A closer look at new schools chancellor Cathie Black's resume shows troubling link to Coca-Cola
By Juan Gonzalez
NY Daily News
Wednesday, November 17th 2010
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Besides having zero experience in public education, Cathie Black has also served on Coca-Cola's board of directors.
(Photo by Seth Wenig)
It is bad enough that magazine executive and Park Avenue socialite Cathie Black, Mayor Bloomberg's choice to run our school system, has zero experience with public education.
Her business resume that Bloomberg keeps touting also deserves close scrutiny.
For most of the past 17 years, Black sat on the board of directors of Coca-Cola. Last year alone, the soft drink giant paid her $195,000 compensation in cash and stock for attending 10 board meetings.
During much of that time, Coke's human rights record and its marketing tactics to children in Latin America have generated major controversy.
Former city Controller William Thompson and the city's public pension funds twice confronted the company about its practices.
In 2005 and 2006, they forced votes on shareholder resolutions calling for an independent investigation of allegations that Coca-Cola colluded in anti-union violence in Colombia.
After several murders of union members at Coke bottling affiliates in Colombia, union leaders there filed a $500 million civil suit against the company in Miami Federal Court.
They claimed plant managers routinely called in death squads to terrorize their members. A PBS "Frontline" report later found attacks had occurred inside the plants with the knowledge of local supervisors.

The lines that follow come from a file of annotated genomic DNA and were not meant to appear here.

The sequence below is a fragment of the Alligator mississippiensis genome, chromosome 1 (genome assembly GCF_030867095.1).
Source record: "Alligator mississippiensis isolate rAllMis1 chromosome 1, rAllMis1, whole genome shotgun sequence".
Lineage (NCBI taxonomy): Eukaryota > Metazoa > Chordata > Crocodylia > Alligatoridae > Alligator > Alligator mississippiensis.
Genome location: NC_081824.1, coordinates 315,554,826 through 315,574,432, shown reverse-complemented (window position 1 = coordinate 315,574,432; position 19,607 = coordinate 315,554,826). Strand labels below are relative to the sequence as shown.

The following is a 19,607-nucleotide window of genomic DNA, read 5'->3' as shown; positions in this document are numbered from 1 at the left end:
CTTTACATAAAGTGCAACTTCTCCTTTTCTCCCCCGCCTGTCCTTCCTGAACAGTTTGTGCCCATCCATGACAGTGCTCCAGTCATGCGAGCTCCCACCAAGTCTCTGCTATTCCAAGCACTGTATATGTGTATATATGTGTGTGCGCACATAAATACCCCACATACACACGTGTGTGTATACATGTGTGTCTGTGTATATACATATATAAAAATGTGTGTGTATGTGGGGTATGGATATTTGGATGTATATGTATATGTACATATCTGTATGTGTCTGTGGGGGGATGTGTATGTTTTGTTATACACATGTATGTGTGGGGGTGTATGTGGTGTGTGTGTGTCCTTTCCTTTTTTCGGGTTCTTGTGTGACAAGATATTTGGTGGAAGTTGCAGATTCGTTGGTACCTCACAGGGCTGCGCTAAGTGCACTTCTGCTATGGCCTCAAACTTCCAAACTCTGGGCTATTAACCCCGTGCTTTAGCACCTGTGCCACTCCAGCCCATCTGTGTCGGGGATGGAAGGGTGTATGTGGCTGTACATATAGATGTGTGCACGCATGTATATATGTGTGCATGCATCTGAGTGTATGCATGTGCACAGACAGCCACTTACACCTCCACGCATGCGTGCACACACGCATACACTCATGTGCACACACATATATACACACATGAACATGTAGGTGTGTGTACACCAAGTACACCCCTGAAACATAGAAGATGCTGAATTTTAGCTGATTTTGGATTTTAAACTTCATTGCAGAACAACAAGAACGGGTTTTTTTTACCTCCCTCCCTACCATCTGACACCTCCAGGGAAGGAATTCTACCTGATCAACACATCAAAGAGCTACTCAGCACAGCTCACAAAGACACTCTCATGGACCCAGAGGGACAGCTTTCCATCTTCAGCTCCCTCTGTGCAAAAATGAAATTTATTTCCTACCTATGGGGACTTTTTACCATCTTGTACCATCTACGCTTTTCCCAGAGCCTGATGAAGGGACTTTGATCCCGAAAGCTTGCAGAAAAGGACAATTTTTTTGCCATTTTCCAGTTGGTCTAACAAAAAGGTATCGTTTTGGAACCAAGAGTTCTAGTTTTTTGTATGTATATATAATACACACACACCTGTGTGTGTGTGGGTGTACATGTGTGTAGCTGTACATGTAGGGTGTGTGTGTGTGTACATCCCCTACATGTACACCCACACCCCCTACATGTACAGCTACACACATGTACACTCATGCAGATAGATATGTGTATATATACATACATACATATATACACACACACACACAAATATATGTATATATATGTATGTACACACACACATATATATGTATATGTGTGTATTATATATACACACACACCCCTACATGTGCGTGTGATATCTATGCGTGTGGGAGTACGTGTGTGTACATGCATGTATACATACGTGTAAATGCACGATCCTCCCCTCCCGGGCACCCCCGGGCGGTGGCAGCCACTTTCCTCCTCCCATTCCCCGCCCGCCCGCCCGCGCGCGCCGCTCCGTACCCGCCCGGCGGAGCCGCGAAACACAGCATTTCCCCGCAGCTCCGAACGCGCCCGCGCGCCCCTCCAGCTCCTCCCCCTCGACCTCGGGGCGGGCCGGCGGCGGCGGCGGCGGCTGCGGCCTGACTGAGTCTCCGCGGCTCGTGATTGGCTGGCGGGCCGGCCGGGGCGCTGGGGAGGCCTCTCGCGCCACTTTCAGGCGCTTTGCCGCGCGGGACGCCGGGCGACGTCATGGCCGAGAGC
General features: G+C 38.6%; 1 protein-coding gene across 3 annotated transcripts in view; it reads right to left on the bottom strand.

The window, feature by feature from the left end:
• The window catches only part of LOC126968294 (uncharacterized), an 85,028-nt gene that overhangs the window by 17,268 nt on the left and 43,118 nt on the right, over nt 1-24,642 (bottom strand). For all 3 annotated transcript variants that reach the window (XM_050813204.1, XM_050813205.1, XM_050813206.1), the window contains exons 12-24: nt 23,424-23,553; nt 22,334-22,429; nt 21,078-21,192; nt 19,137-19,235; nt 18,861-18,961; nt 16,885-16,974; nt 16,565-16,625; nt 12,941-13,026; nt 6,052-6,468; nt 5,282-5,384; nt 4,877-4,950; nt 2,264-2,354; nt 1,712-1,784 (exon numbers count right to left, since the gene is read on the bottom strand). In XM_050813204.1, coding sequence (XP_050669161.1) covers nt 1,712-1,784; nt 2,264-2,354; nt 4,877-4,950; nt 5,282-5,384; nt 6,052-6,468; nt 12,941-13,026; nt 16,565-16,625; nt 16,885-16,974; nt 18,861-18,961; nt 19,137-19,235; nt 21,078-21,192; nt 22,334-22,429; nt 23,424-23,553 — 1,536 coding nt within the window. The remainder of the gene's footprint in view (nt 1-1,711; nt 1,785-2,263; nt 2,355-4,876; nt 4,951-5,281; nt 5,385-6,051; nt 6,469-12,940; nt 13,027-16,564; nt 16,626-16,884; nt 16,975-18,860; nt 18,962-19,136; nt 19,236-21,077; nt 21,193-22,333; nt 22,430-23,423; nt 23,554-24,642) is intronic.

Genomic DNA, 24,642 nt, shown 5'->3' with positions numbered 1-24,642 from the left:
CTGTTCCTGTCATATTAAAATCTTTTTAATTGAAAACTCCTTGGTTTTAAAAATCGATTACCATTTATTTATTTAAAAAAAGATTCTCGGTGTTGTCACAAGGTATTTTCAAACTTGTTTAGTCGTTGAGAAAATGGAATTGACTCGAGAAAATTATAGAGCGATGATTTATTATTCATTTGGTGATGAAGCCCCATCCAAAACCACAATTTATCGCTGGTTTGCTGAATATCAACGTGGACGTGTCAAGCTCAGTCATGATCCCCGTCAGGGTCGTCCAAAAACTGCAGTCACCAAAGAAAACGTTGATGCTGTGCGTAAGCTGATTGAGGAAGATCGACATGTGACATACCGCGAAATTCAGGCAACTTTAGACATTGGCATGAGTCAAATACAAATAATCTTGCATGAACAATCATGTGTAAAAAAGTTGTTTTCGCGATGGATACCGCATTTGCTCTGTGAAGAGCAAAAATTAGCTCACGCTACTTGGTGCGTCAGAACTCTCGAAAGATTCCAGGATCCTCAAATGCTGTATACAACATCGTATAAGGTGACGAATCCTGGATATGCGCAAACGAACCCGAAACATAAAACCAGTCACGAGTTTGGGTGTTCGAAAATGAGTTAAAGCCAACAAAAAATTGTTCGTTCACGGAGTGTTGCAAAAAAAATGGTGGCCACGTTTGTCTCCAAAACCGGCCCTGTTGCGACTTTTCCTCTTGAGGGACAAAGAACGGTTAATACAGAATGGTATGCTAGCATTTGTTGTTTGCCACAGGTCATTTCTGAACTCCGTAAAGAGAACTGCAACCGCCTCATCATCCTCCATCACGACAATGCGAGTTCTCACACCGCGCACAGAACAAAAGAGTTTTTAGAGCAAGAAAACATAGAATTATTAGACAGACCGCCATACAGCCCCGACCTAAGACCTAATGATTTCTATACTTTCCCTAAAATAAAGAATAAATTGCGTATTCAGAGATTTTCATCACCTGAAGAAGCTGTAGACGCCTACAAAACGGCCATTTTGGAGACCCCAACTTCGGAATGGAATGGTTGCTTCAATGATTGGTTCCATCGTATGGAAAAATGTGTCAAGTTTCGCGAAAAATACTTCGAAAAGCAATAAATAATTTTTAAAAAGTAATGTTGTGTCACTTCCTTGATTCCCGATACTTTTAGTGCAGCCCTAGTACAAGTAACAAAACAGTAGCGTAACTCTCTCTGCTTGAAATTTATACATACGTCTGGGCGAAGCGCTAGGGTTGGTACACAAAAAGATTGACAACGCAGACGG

As a member of the company's public issues and diversity committee, Black was well aware of the allegations.
She and her fellow board members fought off the shareholder resolutions by assuring investors that Coke's own internal review had shown that "allegations the bottlers engaged paramilitaries to intimidate trade unionists are false."
The Colombian suit was eventually dismissed on a technicality, but a Coca-Cola boycott campaign has been slowly spreading to scores of colleges across the country.
Among the local schools that dumped Coke supply contracts are Rutgers, Manhattanville, State University at Stony Brook and Bard College.
This year, former Coca-Cola employees in Guatemala who were forced to flee their homeland filed suit against the company in New York.
Jose Armando Palacios and Jose Alberto Vicente Chavez say they were shot at and their families terrorized by armed men because of their involvement with a union at the Guatemalan plant.
Coca-Cola lawyers want to move the case from Manhattan Federal Court to Guatemala.
Meanwhile, Mexico's best-known consumer advocacy group, El Poder de los Consumidores, has repeatedly blasted Coca-Cola and other producers of high-sugar products for their marketing campaigns to that country's schoolchildren.
In the past two decades, consumption of soft drinks among Mexico's poor has increased by 60%, and the country now has one of the highest rates of Coca-Cola use in the world. Nearly 70% of Mexican adults are overweight or obese, and 10 million suffer from diabetes.
"If one product has contributed significantly to [to this], it is the soft drink Coca-Cola," consumer advocate Alejandro Calvillo said recently.
When Bloomberg's aides finish tutoring Black on the ABC's of running a public school system and she finally begins talking in public, she should also explain how all those years as a director at Coca-Cola qualify her for this post.
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